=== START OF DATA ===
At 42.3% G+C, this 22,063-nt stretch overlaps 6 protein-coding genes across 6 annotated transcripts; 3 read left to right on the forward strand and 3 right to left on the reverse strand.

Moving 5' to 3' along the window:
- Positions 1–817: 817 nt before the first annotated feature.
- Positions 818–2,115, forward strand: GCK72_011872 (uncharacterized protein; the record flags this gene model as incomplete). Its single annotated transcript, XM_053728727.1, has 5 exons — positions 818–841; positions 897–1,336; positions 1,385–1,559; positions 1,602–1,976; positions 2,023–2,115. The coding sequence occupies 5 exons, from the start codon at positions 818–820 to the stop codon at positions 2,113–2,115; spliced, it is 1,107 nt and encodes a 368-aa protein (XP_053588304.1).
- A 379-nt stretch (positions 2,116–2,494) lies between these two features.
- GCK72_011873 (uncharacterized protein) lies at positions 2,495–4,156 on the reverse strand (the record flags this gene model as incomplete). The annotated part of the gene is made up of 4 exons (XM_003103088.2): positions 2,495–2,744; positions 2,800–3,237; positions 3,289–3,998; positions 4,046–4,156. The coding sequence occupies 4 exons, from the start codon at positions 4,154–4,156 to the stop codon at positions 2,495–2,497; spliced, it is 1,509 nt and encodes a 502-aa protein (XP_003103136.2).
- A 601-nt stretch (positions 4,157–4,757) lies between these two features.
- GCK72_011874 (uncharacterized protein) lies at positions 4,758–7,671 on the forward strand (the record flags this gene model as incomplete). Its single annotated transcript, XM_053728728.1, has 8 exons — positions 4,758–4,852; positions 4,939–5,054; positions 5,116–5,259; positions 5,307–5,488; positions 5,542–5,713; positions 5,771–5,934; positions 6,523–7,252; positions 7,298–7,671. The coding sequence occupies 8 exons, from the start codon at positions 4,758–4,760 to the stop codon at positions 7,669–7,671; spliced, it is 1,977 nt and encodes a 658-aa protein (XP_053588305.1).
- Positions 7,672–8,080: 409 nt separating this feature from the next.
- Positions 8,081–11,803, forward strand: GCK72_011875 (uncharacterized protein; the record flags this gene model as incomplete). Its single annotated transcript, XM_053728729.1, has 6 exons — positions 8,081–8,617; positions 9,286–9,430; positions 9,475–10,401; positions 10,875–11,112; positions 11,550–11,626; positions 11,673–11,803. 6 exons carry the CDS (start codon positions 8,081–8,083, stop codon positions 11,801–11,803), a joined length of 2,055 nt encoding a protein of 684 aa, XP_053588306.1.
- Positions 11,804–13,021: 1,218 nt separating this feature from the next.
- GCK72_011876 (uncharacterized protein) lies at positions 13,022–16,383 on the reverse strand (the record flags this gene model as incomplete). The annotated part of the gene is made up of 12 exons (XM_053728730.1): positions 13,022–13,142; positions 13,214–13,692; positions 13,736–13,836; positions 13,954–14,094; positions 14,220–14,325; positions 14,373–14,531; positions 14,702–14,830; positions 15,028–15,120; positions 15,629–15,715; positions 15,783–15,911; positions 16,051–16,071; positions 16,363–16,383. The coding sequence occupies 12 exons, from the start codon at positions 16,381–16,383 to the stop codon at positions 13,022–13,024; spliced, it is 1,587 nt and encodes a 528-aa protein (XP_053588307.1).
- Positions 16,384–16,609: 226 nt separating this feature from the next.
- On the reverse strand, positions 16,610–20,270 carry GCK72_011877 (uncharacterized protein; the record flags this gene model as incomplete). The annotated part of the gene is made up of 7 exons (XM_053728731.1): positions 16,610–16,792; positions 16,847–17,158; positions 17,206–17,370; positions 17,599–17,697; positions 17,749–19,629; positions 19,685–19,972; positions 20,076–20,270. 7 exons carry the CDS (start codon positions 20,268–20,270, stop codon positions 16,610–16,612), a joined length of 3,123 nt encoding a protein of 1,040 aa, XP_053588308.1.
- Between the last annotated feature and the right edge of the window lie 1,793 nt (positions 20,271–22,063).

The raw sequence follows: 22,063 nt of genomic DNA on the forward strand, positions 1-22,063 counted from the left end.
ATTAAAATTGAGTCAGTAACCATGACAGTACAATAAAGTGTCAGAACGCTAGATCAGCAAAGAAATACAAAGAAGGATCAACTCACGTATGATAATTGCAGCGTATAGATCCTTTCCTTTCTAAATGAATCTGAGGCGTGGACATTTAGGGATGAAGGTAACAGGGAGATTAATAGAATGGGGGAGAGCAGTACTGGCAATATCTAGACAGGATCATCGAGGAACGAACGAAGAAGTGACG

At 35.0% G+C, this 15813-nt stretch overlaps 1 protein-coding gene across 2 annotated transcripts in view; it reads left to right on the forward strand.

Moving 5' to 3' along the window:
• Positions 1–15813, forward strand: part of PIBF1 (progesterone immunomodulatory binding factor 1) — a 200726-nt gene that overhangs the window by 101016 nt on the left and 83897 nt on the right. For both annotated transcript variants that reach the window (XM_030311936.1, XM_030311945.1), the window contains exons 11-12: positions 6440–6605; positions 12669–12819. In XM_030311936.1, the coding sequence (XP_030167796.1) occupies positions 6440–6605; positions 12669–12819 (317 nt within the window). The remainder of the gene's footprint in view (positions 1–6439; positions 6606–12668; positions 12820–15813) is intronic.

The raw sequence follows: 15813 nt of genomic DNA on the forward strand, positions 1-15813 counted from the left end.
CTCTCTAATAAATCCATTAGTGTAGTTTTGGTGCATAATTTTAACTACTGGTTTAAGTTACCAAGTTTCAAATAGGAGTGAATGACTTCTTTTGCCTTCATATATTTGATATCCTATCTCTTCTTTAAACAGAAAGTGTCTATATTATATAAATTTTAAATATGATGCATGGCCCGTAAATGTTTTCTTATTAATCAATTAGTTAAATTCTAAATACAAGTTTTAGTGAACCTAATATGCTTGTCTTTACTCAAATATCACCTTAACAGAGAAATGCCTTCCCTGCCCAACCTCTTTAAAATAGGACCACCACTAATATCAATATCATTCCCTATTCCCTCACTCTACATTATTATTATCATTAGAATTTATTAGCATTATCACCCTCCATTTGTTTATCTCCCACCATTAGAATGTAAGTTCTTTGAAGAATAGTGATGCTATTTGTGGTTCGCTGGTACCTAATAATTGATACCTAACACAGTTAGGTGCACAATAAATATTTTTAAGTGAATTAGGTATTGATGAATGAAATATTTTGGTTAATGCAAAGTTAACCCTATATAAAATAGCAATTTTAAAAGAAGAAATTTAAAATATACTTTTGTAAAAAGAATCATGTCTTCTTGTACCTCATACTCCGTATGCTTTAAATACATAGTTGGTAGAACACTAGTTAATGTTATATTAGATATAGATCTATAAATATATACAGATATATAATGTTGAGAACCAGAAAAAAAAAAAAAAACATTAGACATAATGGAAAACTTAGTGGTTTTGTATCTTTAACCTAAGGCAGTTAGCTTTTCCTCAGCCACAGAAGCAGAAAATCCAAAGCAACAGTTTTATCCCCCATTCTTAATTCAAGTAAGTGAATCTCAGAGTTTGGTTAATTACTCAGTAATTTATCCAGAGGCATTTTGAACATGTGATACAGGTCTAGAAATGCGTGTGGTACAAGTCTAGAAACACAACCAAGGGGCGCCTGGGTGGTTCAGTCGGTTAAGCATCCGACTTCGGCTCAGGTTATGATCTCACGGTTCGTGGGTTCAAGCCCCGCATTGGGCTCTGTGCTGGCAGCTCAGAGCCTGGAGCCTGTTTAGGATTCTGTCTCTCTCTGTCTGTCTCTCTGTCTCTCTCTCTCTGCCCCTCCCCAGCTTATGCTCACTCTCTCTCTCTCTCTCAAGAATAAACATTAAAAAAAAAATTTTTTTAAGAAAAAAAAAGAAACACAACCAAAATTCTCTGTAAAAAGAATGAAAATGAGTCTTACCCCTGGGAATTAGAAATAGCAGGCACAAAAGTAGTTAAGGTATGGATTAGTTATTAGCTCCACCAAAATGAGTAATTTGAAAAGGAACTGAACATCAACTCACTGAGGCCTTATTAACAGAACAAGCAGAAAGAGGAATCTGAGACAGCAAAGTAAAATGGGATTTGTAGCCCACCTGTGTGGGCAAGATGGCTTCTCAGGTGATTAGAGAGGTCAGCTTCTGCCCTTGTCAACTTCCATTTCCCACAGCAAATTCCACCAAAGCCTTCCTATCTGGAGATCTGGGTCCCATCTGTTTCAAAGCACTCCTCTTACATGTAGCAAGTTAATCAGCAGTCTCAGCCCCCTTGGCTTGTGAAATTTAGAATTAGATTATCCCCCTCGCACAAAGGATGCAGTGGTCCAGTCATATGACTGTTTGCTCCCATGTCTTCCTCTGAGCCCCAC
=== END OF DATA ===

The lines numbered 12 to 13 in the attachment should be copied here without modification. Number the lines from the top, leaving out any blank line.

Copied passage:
- GCK72_011876 (uncharacterized protein) lies at positions 13,022–16,383 on the reverse strand (the record flags this gene model as incomplete). The annotated part of the gene is made up of 12 exons (XM_053728730.1): positions 13,022–13,142; positions 13,214–13,692; positions 13,736–13,836; positions 13,954–14,094; positions 14,220–14,325; positions 14,373–14,531; positions 14,702–14,830; positions 15,028–15,120; positions 15,629–15,715; positions 15,783–15,911; positions 16,051–16,071; positions 16,363–16,383. The coding sequence occupies 12 exons, from the start codon at positions 16,381–16,383 to the stop codon at positions 13,022–13,024; spliced, it is 1,587 nt and encodes a 528-aa protein (XP_053588307.1).
- Positions 16,384–16,609: 226 nt separating this feature from the next.